Floods, fires, road accidents, storms, community tragedy - our first responders see a lot. They're on the front line whenever disaster strikes. But how good are we at looking after our emergency workers mental wellbeing? In this episode, you'll hear from two former first responders, both diagnosed with Post Traumatic Stress Disorder (PTSD) and now doing what they can to help others. Find out the role you can play in keeping our emergency workers mentally healthy.
Ross Beckley has 20 years of front line emergency service experience receiving two meritorious service awards and a State Medal for Emergency and Recovery Response. He knows first hand what effects traumatic incidents can have, especially when cumulative. Diagnosed with Post Traumatic Stress Disorder (PTSD)and spending two years in denial, his honest discussions of what can happen when early warning signs of incident stress are ignored led to the launch of Behind The Seen, presentations specifically aimed at the wellbeing of Triple 0 first responders and their families.
John Payne is a veteran who served the Victorian community within Corrections, Government Investigations, and as a Volunteer Firefighter. During a career spanning nearly three decades, John worked on many incidents, including the Black Saturday bushfire of February 2009 for which he was honoured with the National Emergency Medal.
As a direct result of his service, he was diagnosed with PTSD, a condition he has lived with since 2009.
John wrote ‘What My Eyes Have Seen’, to share his lived experiences with Post-Traumatic Stress Disorder (PTSD) and is passionate about advocating for mental health and suicide awareness to the greater community and encouraging people to get help.
John hopes his story will help reduce the stigma associated with mental health and increase the understanding of mental health conditions like depression, anxiety and PTSD for first responders, correctional officers, their colleagues, family, and friends. John’s key messages are: ‘Reach out early – you will be supported and don’t suffer in silence.’ Encouraging early help-seeking is a crucial priority in any effective workplace mental health strategy. John is also involved with the following organisations:
• Lived Experience Peer Ambassador
• Beyondblue Speaker
• Founder ‘Talk ‘it’ to Zero’
• Australian & New Zealand Mental Health Association
Steve is a registered nurse and has been working in the mental health sector for over 30 years, mostly in rural and remote parts of Australia. He joined the Rural Adversity Mental Health (RAMHP) program 5 years ago and is based in Lismore. His ‘patch’ is the Northern NSW Local Health District, an area from the Tweed River down to the Clarence River and out west to Tabulam.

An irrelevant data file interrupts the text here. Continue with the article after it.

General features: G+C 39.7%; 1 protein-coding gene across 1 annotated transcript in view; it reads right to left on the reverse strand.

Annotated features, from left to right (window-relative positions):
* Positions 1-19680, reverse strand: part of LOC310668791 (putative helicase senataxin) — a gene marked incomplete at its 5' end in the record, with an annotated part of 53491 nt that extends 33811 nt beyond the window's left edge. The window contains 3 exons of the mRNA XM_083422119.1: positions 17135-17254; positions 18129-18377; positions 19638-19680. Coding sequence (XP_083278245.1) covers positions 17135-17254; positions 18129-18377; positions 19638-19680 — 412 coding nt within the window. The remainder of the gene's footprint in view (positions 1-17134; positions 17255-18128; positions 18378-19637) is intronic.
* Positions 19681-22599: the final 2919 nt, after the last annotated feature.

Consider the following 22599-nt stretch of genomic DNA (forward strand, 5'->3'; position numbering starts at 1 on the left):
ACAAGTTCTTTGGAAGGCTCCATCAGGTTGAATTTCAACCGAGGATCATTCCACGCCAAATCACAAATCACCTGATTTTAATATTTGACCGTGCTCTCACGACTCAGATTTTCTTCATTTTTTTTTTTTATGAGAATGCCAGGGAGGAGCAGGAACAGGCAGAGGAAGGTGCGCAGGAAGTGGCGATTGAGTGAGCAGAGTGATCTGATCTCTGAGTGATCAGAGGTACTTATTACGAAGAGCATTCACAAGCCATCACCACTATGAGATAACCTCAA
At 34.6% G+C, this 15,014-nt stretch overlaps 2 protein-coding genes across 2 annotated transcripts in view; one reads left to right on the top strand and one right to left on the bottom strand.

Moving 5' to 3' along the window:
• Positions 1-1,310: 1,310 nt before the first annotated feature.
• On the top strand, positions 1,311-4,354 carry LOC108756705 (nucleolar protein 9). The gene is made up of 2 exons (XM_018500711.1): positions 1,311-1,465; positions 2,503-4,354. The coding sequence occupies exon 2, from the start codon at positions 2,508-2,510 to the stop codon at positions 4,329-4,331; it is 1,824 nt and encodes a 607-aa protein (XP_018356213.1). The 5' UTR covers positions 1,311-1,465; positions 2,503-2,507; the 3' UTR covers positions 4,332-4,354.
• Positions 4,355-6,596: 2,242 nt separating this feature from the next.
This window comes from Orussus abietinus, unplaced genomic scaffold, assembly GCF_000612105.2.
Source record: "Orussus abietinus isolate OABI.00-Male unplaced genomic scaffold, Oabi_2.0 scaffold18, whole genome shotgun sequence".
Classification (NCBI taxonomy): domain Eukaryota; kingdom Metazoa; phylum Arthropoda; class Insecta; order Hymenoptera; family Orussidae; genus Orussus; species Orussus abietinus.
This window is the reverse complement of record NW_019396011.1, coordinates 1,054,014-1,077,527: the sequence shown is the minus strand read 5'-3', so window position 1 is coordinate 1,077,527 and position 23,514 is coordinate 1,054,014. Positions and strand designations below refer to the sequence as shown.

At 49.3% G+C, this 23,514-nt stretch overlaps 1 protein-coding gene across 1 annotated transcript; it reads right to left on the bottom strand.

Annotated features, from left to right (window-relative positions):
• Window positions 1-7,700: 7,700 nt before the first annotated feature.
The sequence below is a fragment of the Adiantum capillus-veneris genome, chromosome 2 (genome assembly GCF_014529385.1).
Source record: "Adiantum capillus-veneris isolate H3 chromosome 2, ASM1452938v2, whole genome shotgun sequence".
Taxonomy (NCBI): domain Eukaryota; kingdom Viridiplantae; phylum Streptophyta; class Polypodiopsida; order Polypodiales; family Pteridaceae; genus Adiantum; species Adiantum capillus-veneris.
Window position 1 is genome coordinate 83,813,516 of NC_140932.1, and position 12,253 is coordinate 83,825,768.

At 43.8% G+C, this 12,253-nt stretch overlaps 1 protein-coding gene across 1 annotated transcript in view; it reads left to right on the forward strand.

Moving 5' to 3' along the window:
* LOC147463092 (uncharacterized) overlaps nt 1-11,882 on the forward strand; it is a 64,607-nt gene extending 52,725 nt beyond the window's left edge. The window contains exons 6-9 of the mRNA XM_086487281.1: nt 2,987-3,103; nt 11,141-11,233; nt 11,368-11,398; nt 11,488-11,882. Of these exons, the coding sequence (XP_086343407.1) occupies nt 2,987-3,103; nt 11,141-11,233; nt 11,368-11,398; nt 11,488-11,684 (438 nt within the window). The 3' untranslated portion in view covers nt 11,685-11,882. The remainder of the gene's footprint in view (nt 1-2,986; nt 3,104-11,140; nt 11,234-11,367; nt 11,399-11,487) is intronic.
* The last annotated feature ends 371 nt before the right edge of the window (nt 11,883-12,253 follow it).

In his RAMHP role, he has been heavily involved with volunteers responding to massive floods of 2017 and more recently the Bruxner Highway bushfires in February 2019. He continues to have contact with volunteers from both of these local disasters and greatly respects the role that both spontaneous volunteers like ‘Lismore Helping Hands’ and other longer-established volunteer organisations like the SES and Red Cross play in disaster response and recovery.
First responders are those who are on the frontline in disasters, accidents and crisis. While the majority of employee and volunteer first responders have a high level of resilience, they are regularly exposed to traumatic events which can have a profound impact on their mental health.
The workplace environment can also have an influence on the mental health of first responders with inadequate resources and having to work additional unpaid hours along with the impact of gossip, bullying and stigma causing further distress. 
There is a range of barriers that may prevent first responders asking for help when needed. These include stigma, wanting to deal with problems themselves, fear of losing the ability to work in an operational role, fear of adverse career impacts or being perceived as weak. Some first responders may not recognise that they are experiencing a mental health problem and so don’t seek support.
Mindspot Clinic provides free screening assessments and treatment courses for adults experiencing difficulties with their mental health, including PTSD. The programs also give you the option to contact an online therapist weekly and you get six months further access upon completion.
This Way Up provides online courses for a range of illness experienced by adults including PSTD. These courses cost $60 for 3 months with an additional 12 months access upon completion. This course can be completed with clinician supervision and is available on mobile devices in the app store as well as online.
Mental Health Online provides free information, assessment and treatment programs for adults for a range of mental illnesses including PTSD. The program also gives you the option of using a therapist-assisted program where you will be in contact with an eTherapist.